my security and i trust my brother deeply. >> you've also named former nypd chief philip banks as your deputy mayor. he was named an unindicted co-conspirator in a federal corruption probe and resigned in 2014 after being accused of accepting bribes in turn for favors. we should note he denies it vociferously. are you worried about appointing someone with that record to be your number two? >> not at all. i believe there were some real mistakes and errors that were made. he was not accused of a crime. i think when you look at what happened yesterday in the city, a young person was shot in a robbery in a store. it really personifies why i need the best person for the job. i can't leave bad people doing bad things to good people on the bench when i have a talented person that just made some bad calculations, bad decisions. he didn't do anything that was criminal. phil is a great person, the
right time to do this job. he rose through to be the chief of the new york city police department during a time when we had to bring down the abusive stop and frisk and bring down gun violence and crime. leaving that talent on the bench is the wrong thing to do. he's the right person for this time to really bring together all of my law enforcement agencies and entities, and he's going to show new york this every day. he's the right person for this job and excited having him on the team and what all the other team members i put together to deal with public safety which is a prerequisite to prosperity, public safety and justice. >> you said the national democratic party will struggle in the midterm elections if it doesn't learn from your victory, doesn't focus on issues of justice and safety and inequality and speaking to blue collar voters. do you think the national democratic party is focusing on the right issues, or are they setting themselves up for a
shellacking at the ballot boxes this fall? >> i think we could right set the message and we could put the ship on its right course. we have to be radically practical, radically practical. we need to deal with those kitchen table issues that are important to everyday americans and new yorkers. i strongly feel that. we can't allow social media to dictate what happens. i say it all the time, it's people on social security we need to be focusing on and they're focusing on health care, educating their grandchildren and children. they're focusing on affordable housing and jobs. these are the issues we must be looking at and ensuring we are living in a city in a safe country, and we have that message honed in and let it cascade throughout this entire country. you're going to see those democrats come to the polls, polling places because they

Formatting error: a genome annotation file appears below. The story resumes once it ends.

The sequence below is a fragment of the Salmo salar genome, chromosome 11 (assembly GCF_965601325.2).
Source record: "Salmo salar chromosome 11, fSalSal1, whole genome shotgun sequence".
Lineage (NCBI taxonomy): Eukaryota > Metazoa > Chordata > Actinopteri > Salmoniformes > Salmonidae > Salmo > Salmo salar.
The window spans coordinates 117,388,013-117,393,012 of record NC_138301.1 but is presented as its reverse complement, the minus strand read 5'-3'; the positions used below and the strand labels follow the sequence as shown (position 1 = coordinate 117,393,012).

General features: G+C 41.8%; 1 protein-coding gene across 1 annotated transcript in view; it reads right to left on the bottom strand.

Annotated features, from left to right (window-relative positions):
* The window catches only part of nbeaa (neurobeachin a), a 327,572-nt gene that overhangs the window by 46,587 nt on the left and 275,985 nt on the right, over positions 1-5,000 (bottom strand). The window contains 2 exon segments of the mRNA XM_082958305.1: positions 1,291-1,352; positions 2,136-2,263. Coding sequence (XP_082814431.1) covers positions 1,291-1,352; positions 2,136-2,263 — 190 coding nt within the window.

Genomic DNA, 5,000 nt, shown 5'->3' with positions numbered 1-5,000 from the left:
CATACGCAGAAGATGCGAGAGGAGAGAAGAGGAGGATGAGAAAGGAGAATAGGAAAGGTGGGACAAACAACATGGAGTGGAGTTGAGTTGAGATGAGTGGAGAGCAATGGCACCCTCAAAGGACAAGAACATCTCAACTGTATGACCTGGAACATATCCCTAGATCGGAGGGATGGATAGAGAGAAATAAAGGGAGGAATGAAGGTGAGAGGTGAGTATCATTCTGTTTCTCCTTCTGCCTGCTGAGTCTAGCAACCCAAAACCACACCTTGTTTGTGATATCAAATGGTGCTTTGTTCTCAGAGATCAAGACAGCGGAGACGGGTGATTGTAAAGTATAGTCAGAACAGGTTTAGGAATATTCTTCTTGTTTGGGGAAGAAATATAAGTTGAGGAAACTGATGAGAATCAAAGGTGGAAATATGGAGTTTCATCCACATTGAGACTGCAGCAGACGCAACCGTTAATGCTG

understand we're dealing with the real issues that impact them and that is what i believe we have to be radically practical and that's who i am. >> your predecessor bill de blasio is seriously considering running for governor of new york. do you think he should? >> that's up to him. running for office is not only taxing on you but it's taxing on your family, and he has to make that decision. it's a gut check moment, and i'm sure he'll make the best decision for bill de blasio. right now i'm making the best decision for our city. i love this city. i served it as a police officer, and i'm proud to serve it as the mayor of the city of new york. bill has to make that determination, what he's going to do in his future. >> i told my team you were going to evade that one, but they didn't listen to me. new york city mayor eric adams, thank you so much for joining us today. congratulations again. >> thank you, take care. from darth vader memes to a warm welcome by progressives, former vice president dick cheney came full circle this week.
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to worry about. security, control and peace of mind. with xfinity xfi, it's all built in at no extra cost. welcome back to "state of the union." i'm jake tapper. for decades, former vice president dick cheney who has been demonized and absolutely reviled by official democrats, but this week, vice president cheney, also the father of congresswoman liz cheney was enthusiastically greeted by democrats on the house floor. the cheneys were the only two members of the party who joined in the moment of silence in the house to mark the anniversary of the deadly events of january 6th. joining us now, leading republican voice in this country, governor asa hutchinson of arkansas. governor, thanks for joining us. in a statement after that event